After Myanmar coup, Karen refugees in Minn. fear for homeland

An officer stands in front of a building in Myanmar.
Police stand a street in Yangon, Myanmar, Thursday, days after a military coup.
STR | AFP via Getty Images

Fifteen years ago, Tu Lor Eh Paw’s family left their small village in Burma, now known as Myanmar, seeking a better life away from political violence and unrest.

Part of her family fled first to Thailand and then to Minnesota in 2011, while others stayed behind.

Paw, a student at Bethel University, has been closely watching this week’s news of a coup in Myanmar, in which the military seized power and detained many of the country's leaders. 

A woman smiles.
Tu Lor Eh Paw, of Maplewood, Minn., is a student at Bethel University and a Karen immigrant.
Courtesy of Tu Lor Eh Paw

"I just don't know what's going on with my family that's left over there,” she said. “I feel very uneasy, and not having any type of communication with my aunts and uncles, and brother and sisters. It's hard."

Minnesota is home to one of the country's largest concentrations of the Karen, an ethnic group in Myanmar, who decades ago fled political violence and persecution. Now, they're seeing history repeat itself. 

According to the Karen Organization of Minnesota, there are more than 17,000 Karen people living in the state, along with smaller numbers of refugees from other ethnic groups in Myanmar, including Karenni and Mon.

News of the military coup and the detention of de facto leader Aung San Suu Kyi spread quickly through the community.

"It just brings a lot of traumatic memory back to the generation that is growing up right now,” said Hsajune Dyan, an assistant principal at Washington Technology Magnet School in St. Paul, which many Karen students attend.

A man smiles
Hsajune Dyan is an assistant principal at Washington Technology Magnet School in St. Paul.
Courtesy of Hsajune Dyan

Dyan was about 6 years old the last time the military seized control of his home country of Burma in 1988. He grew up in refugee camps until he was 17, when his family came to Minnesota.

Dyan said the coup shocked many people because over the past decade, the civilian government in Myanmar has co-existed with the military under quasi-democratic rule.

"I did not want to believe that they would have the guts to take over,” he said.

Two years ago, Dyan returned to Myanmar for a visit. He knows it’s an opportunity not likely to happen again soon. Military leaders have cut phone and internet lines, and suspended flights in and out of the country.

"They want to like, control and close the country and not to let anyone share the news,” Dyan said. But people in Myanmar are finding ways to share news through social media posts and live videos, he said.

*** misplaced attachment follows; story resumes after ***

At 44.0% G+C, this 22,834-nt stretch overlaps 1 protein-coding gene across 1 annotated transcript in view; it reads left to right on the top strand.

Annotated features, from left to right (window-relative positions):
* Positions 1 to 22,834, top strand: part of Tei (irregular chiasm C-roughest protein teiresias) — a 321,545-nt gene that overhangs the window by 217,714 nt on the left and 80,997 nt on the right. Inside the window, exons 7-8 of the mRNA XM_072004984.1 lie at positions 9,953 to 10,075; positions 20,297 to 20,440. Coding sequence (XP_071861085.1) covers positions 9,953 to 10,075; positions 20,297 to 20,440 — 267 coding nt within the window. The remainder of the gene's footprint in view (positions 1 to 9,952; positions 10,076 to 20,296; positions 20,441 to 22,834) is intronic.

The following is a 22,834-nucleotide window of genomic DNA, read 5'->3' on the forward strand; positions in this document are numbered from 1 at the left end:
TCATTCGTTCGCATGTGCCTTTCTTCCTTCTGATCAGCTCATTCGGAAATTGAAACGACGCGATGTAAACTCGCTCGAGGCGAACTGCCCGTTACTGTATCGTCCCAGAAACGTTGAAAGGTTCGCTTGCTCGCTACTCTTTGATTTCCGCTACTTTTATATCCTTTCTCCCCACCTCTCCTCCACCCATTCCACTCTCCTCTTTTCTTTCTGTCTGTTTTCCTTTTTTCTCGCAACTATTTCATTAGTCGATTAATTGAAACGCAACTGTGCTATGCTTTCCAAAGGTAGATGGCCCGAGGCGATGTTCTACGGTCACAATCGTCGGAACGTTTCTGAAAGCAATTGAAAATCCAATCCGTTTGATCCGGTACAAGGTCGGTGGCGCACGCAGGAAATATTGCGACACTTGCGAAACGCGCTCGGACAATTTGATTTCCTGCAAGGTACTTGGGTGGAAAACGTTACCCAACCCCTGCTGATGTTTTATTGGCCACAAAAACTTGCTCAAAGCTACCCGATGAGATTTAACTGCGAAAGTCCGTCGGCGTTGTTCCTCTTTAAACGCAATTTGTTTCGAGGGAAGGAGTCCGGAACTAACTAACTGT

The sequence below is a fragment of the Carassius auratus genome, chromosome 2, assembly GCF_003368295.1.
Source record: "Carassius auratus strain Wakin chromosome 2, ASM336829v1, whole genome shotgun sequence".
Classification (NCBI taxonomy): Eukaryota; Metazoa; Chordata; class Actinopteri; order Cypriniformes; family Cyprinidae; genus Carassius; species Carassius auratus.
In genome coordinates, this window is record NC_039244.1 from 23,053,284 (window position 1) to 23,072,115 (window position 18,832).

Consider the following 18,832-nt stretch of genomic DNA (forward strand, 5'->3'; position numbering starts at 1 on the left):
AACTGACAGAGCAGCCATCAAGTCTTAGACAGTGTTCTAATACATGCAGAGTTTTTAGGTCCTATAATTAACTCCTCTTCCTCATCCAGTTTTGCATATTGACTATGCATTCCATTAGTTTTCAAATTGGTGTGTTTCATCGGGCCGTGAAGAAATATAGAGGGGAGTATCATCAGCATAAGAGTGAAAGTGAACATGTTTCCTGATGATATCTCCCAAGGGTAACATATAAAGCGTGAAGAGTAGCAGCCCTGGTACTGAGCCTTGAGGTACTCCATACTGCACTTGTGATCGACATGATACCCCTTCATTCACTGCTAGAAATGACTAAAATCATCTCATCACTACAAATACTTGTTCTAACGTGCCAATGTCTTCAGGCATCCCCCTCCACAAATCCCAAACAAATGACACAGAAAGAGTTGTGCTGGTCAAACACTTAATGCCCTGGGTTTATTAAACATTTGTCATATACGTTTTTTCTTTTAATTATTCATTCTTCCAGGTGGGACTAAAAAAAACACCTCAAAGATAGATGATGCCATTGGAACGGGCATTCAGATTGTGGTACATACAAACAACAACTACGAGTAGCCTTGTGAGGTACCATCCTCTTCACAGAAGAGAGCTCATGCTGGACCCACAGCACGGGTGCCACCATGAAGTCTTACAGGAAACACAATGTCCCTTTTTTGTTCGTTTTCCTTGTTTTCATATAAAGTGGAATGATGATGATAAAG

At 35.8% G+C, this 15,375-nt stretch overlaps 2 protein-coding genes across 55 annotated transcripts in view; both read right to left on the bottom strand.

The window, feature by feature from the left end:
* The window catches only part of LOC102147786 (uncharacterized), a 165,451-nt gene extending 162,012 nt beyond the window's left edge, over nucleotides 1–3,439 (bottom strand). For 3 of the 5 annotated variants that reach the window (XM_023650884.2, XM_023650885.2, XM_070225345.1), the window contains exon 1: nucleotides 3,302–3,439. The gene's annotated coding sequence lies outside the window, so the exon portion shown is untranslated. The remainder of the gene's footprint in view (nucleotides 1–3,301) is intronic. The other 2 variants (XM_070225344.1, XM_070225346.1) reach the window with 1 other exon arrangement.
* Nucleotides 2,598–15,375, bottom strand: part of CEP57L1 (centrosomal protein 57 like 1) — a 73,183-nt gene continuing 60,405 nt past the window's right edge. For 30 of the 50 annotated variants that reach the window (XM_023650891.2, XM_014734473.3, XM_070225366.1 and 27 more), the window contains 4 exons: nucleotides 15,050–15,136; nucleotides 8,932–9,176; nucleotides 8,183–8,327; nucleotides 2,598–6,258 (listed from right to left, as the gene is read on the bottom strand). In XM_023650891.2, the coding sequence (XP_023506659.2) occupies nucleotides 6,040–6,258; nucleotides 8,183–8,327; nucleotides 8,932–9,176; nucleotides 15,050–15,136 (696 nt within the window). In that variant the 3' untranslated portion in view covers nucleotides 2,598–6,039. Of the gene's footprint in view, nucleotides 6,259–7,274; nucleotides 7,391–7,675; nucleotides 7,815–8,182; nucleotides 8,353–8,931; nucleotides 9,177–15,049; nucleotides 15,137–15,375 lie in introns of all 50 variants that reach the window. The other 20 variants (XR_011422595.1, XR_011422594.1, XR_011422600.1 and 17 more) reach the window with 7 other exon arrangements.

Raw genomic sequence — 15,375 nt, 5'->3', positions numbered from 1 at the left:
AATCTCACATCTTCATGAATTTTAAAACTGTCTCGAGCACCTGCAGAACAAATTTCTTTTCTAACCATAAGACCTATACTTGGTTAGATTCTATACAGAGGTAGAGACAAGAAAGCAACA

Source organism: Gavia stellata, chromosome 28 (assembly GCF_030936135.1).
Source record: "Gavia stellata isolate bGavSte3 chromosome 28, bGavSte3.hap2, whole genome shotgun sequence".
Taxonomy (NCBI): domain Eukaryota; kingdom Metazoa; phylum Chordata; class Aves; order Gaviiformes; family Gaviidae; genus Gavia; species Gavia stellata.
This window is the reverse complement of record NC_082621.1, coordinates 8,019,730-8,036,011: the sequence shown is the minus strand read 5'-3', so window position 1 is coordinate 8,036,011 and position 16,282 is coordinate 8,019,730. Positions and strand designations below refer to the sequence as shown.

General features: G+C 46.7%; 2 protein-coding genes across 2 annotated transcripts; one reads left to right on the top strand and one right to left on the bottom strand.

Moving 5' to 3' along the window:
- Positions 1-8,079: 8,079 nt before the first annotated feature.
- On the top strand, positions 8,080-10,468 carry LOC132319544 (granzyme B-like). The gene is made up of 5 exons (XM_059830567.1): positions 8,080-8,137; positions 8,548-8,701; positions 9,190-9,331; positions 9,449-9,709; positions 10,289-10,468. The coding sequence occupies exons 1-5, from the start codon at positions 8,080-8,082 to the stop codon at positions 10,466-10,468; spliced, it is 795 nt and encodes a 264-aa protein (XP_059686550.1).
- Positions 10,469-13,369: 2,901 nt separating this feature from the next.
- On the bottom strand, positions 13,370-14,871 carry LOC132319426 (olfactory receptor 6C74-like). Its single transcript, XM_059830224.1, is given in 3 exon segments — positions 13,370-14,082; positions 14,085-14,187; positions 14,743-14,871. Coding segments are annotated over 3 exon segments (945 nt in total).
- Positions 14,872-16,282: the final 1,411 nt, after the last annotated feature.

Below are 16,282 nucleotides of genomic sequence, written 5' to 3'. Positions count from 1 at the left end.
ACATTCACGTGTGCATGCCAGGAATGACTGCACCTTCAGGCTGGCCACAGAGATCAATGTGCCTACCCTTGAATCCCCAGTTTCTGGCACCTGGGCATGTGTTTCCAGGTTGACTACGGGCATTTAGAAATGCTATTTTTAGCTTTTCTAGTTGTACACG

When Eh Soe Dwe heard the news of the coup, it felt all too familiar. Dwe was born in Myanmar in 1997, during the ongoing civil conflict between the military and her Karen people.

When she was 4, her father was arrested and interrogated by a Burmese soldier because he had worked as a human rights activist and reporter. Her family sold their land and escaped to Thailand. They came to the United States as refugees in 2004 and settled in Maplewood. 

Several years later, their hopes for harmony and peace in their homeland rose, as Myanmar’s pro-democracy party won election and the country appeared to be on a path to reform. But that peace was short-lived, said Dwe, who's now 23 and a recent graduate of Augsburg University.

“The Burmese oppression and genocide against the Karen people and other ethnic minorities, of course, never really went away,” she said. “It was just hidden.”

A young woman wearing a blue graduation sash with the Karen Nation flag.
Eh Soe Dwe, of Maplewood, who was born in Myanmar and came to the United States with her family in 2004. She recently graduated from Augsburg University.
Courtesy of Eh Soe Dwe

This week, Dwe and her family members have been anxiously watching news of the latest chaotic developments in their homeland.

"It really complicates the livelihoods of our family back home,” she said. “And that has caused a lot of anxiety and fear across the Karen community here in Minnesota."

Many in Minnesota worry what will now happen to the Karen people and other ethnic groups in Myanmar.

Paw said she's frustrated that the recent coup has drawn widespread media attention, while she believes the ongoing plight of the Karen and other ethnic groups in Myanmar — including the military burning villages — has been largely ignored.

"A lot of people are running, and a lot of them are children and women,” she said. “I feel like I'm seeing history repeating itself."

Members of Minnesota's Karen community are doing what they can to show solidarity with their home country. Some are writing letters to members of Congress, asking the U.S. government to condemn the coup

A man speaks in a bullhorn.
A group of protesters demonstrate in Mandalay, Myanmar, on Thursday.
STR | AFP via Getty Images

“We want the international countries to pay attention and do something about this military dictatorship,” said Eh Tah Khu, executive director of the Karen Organization of Minnesota. “Because if this country goes back under military dictatorship, it’s going to be very hard for the people who are living inside Burma.”

Some members of the Karen community plan to travel to Washington, D.C. this weekend for a demonstration to raise awareness of the situation.

In the meantime, they'll keep watching the news and trying to reach out to loved ones in a country whose prospects for peace seem once again uncertain.